How it went

For the past few years I thought I had flip-flopped between believing I had been wasting my time living and working in the real world instead of going to grad school and thinking that my choice was the correct one.  I now know for certain that delaying grad school was the correct decision.

Looking back it’s amazing to see just how much I have matured since my undergrad years.  Meeting other grad school applicants still in their senior year further reinforces my view that in the nearly three years since college I have come a long way and I will be a better student because of it.  All those skills that are necessary to live on your own I have already learned (at least for city life) and I foresee that making grad school a much easier transition for me than for someone fresh out of college.  Of course, there are hurdles I’ll have that they won’t, but I still think I have the easier route.  It may have taken three years, but that was just the way I needed it to go.

I’m fairly certain I made a great impression and will be accepted into Stony Brook’s Program in Neuroscience.  Though the program is fantastic and they get their graduates into amazing postdoc positions I don’t think it’s the place for me at this point in my life.  The campus is on an area of Long Island that reminds me of a sprawling, solidly middle class, northern Michigan town.  It’s a fairly small campus in relation to what I’m used to, which is not necessarily a bad thing, and it has the graduate to undergraduate student ratio I am looking for in a school along with an interdepartmental program with some amazing faculty exploring a diverse set of interesting questions.  However, for some reason it just didn’t feel right.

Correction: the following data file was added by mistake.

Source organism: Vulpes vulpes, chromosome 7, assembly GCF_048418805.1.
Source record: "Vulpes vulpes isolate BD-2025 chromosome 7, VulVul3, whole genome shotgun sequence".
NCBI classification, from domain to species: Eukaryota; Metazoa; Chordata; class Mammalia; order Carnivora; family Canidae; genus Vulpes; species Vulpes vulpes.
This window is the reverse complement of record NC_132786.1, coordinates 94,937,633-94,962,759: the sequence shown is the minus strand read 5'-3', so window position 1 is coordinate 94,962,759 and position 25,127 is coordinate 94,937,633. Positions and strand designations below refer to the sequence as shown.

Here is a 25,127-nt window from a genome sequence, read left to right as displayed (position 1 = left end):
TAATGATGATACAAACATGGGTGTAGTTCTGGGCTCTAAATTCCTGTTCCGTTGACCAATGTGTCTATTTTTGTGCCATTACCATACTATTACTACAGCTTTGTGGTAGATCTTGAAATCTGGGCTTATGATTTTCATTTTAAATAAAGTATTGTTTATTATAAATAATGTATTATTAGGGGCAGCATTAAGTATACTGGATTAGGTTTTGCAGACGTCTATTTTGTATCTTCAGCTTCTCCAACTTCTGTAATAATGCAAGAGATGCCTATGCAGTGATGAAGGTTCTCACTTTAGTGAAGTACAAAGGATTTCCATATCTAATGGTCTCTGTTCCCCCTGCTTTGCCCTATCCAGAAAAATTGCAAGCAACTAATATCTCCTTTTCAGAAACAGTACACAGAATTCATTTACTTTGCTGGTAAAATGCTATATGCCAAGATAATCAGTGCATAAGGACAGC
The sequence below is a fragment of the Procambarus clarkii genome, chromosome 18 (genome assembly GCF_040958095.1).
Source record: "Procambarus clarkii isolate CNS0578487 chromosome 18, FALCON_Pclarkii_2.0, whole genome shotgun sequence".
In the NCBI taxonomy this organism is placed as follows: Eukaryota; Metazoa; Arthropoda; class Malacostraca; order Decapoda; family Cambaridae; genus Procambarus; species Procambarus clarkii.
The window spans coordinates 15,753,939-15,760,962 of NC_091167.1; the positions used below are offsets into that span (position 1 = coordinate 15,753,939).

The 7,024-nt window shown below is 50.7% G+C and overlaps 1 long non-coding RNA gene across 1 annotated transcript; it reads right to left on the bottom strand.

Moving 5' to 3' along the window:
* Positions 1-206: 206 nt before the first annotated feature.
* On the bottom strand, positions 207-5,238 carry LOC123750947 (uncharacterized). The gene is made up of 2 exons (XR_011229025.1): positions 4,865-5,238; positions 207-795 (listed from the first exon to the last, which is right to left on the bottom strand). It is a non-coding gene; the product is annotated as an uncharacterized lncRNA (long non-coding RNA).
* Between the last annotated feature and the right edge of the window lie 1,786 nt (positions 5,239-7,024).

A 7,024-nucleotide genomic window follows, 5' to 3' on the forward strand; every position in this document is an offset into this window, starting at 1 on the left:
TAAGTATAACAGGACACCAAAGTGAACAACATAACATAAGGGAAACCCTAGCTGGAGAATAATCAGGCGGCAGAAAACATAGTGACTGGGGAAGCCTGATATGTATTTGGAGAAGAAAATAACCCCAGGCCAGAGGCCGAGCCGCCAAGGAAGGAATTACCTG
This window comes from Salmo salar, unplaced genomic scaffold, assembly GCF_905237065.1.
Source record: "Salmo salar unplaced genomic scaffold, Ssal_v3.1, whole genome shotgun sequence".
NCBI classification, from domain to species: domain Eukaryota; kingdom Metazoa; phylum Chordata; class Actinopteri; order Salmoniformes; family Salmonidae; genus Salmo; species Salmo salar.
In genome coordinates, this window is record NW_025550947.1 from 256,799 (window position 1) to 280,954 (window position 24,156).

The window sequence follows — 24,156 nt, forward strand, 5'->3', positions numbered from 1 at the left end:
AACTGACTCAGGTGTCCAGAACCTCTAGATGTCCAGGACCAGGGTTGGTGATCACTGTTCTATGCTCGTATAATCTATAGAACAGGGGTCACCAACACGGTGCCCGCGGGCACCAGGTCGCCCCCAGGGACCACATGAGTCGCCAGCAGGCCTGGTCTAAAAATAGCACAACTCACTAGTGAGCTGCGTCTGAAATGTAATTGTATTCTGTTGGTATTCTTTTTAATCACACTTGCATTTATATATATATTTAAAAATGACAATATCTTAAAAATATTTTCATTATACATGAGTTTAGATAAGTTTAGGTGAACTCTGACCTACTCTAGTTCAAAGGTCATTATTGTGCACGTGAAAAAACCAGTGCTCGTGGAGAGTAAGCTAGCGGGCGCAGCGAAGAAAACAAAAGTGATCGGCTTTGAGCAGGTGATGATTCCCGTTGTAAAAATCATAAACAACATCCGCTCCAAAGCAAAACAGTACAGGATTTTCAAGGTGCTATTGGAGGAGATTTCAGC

I believe it was a mixture of the setting and the graduate students I met that have colored my decision most.  I like Long Island, but I like it in a way that I’d want to visit, not to live and do research for five or six years.  The graduate students I met seemed very bright, but they lacked the vitality and sheer enthusiasm of the students I met at Northwestern.  I even detected a hint of bitterness in a few of them that was completely absent in the dozens of Northwestern students I spent two days with.

In essence, I think I’ve made my decision but I still want to give another day of thought to the matter.  Looks like I’ll be here for a while though and there’s certainly nothing wrong with that.


1 Comment

Filed under grad school, life

One response to “How it went

  1. “The campus is on an area of Long Island that reminds me of a sprawling, solidly middle class, ”

    Hate to break it to you, majority of long island (pretty much all of “downstate”) is like that…

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